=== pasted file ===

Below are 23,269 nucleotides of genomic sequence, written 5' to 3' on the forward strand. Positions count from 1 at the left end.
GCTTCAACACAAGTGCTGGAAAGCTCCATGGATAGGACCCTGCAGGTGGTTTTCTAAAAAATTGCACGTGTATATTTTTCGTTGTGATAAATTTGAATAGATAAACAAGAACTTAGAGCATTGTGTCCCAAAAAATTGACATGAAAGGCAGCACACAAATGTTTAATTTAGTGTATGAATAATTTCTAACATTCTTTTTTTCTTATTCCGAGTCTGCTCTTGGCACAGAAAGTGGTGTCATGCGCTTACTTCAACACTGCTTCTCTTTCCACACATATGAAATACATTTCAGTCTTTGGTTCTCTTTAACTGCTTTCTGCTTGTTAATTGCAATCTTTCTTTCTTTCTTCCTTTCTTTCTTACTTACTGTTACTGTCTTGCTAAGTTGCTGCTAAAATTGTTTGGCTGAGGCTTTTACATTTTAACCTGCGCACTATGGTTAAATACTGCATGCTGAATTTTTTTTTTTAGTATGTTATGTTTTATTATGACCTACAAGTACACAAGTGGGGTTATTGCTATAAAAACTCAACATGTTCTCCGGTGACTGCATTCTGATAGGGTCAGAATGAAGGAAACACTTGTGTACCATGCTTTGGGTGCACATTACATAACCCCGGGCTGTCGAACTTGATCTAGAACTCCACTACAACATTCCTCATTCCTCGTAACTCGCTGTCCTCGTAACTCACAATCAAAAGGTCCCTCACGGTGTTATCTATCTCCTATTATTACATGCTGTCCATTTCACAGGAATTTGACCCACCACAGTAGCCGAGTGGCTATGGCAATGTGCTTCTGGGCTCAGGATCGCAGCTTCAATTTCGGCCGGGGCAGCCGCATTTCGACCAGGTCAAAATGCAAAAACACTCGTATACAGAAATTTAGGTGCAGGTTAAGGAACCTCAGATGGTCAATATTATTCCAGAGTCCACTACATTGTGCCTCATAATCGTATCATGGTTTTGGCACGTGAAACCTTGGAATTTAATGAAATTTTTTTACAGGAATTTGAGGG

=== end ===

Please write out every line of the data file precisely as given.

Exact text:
Below are 23,269 nucleotides of genomic sequence, written 5' to 3' on the forward strand. Positions count from 1 at the left end.
GCTTCAACACAAGTGCTGGAAAGCTCCATGGATAGGACCCTGCAGGTGGTTTTCTAAAAAATTGCACGTGTATATTTTTCGTTGTGATAAATTTGAATAGATAAACAAGAACTTAGAGCATTGTGTCCCAAAAAATTGACATGAAAGGCAGCACACAAATGTTTAATTTAGTGTATGAATAATTTCTAACATTCTTTTTTTCTTATTCCGAGTCTGCTCTTGGCACAGAAAGTGGTGTCATGCGCTTACTTCAACACTGCTTCTCTTTCCACACATATGAAATACATTTCAGTCTTTGGTTCTCTTTAACTGCTTTCTGCTTGTTAATTGCAATCTTTCTTTCTTTCTTCCTTTCTTTCTTACTTACTGTTACTGTCTTGCTAAGTTGCTGCTAAAATTGTTTGGCTGAGGCTTTTACATTTTAACCTGCGCACTATGGTTAAATACTGCATGCTGAATTTTTTTTTTTAGTATGTTATGTTTTATTATGACCTACAAGTACACAAGTGGGGTTATTGCTATAAAAACTCAACATGTTCTCCGGTGACTGCATTCTGATAGGGTCAGAATGAAGGAAACACTTGTGTACCATGCTTTGGGTGCACATTACATAACCCCGGGCTGTCGAACTTGATCTAGAACTCCACTACAACATTCCTCATTCCTCGTAACTCGCTGTCCTCGTAACTCACAATCAAAAGGTCCCTCACGGTGTTATCTATCTCCTATTATTACATGCTGTCCATTTCACAGGAATTTGACCCACCACAGTAGCCGAGTGGCTATGGCAATGTGCTTCTGGGCTCAGGATCGCAGCTTCAATTTCGGCCGGGGCAGCCGCATTTCGACCAGGTCAAAATGCAAAAACACTCGTATACAGAAATTTAGGTGCAGGTTAAGGAACCTCAGATGGTCAATATTATTCCAGAGTCCACTACATTGTGCCTCATAATCGTATCATGGTTTTGGCACGTGAAACCTTGGAATTTAATGAAATTTTTTTACAGGAATTTGAGGG